After weeks of speculation, Arvind Subramanian, noted economist, Stephanian and one of Foreign Policy’s top 100 thinkers,  was on Thursday appointed Prime Minister Narendra Modi’s chief economic advisor. The role, last occupied by current Reserve Bank of India governor Raghuram Rajan, makes Subramanian Modi’s go-to man for economic analysis as well as policy prescriptions.

So what is Subramanian’s blueprint to take India forward? Some recent pieces by the author of Eclipse: Living in the Shadow of China’s Economic Dominance could give us a clue.

Disappointing Budget

Finance Minister Arun Jaitley’s first Budget didn’t exactly set the world on fire. In fact it was the first time Modi’s supporters starting to express unhappiness with the government’s policy direction, although few blamed the PM himself. Subramanian was perhaps the most prominent of this lot.

“In substance, this was a budget prepared by incumbent bureaucrats, not incoming politicians,” Subramanian wrote. “It represented continuity – which surprisingly was endorsed by much of the post-Budget commentary – when the need of the hour was change.”

He critiqued the government for sticking to the previous administration’s unrealistic targets and accounting, arguing that some of the figures were implausible enough to demand cynicism. He also said there is too much complacency in India’s fiscal policy, driven by a basic misunderstanding: “The Budget and its analysts alike have focused on the medium-term path of fiscal adjustment. This path is important but not critical. On fiscal policy, India has a flow problem, not a stock problem.”

While, almost presciently, he called on commentators to give the government the benefit of the doubt for the moment, Subramanian did point out that actions and timelines on the key issues of taxation and subsidies were missing.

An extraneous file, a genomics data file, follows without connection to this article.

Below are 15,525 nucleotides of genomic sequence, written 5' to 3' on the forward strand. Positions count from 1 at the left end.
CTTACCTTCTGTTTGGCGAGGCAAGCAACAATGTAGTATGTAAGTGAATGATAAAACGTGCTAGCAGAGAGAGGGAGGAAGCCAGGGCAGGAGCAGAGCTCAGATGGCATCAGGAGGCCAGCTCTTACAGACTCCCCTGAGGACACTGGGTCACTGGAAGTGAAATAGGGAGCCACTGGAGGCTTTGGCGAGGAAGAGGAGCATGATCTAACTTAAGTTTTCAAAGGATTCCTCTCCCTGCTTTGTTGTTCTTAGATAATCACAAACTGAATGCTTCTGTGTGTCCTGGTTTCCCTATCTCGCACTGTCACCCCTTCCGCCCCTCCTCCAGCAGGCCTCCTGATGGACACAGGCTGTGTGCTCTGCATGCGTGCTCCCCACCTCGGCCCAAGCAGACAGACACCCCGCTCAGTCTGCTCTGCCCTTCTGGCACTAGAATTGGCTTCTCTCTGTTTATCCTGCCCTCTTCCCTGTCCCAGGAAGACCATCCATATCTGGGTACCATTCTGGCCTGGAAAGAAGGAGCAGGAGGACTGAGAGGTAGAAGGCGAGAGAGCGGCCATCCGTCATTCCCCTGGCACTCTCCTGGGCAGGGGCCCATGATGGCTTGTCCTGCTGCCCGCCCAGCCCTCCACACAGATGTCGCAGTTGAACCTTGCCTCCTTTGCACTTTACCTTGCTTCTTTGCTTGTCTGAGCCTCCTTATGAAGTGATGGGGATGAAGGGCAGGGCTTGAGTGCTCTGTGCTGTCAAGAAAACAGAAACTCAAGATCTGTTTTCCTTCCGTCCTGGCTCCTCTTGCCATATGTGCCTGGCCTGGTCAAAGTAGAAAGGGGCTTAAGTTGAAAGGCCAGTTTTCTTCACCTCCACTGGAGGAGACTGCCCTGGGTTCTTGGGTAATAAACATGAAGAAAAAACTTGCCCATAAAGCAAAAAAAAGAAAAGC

Report card

At the end of June, about a month-and-a-half into Modi’s prime ministership, Subramanian offered up a provisional report card based on measures that had been taken until then.

*Inflation: ‘A’ – because of a moderation in minimum support prices and liberalising movements of fruits and vegetables.

*Railway Tariffs: ‘A-’ – a (substantially) insufficient tariff increase, but a “shrewd political calculation”.

*Manufacturing: ‘C’ – extension of excise concession to auto manufacturers despite few reasons to do so.

*Subsidies: ‘D’ – increase of sugar subsidies and imposition of import duties aimed primarily at appeasing the sugar lobby.

WTO position

Subramanian agreed with the Modi government’s classification of the Bali Package as problematic for India, considering its need to provide food security, but wrote a column arguing that the obstructionist approach India took would have serious deleterious effects.

“If India succeeds in its opposition, and the Bali deal collapses, the blow to an already weak WTO would be significant and India would bear much of the blame,” Subramanian wrote. “The costs of a weak and delegitimised multilateral trade system are greater for countries such as India.”

Deng Xiaoping

Subramanian is a careful observer of China. He’s written a book about the country’s economic rise and what it will mean for the rest of the world. So you should not take him lightly when he likens Narendra Modi to Deng Xiaoping, the reformist Chinese president who set the country on its current path.

Speaking at the Rotary Club of Madras in May, Subramanian listed four reasons for the analogy. “Firstly, Modi represents a decisive break from dynasty rule like Deng Xiaoping broke with the madness of Mao Zedong ideology. Other things that make me think further on this are Modi’s decisiveness, pragmatic approach and the obsession to get things done, like the Chinese reformist leader. Also, what strikes me as a parallel between the two is the kind of long-term horizon for their countries. Of course, the other parallel is that both of them have baggage.”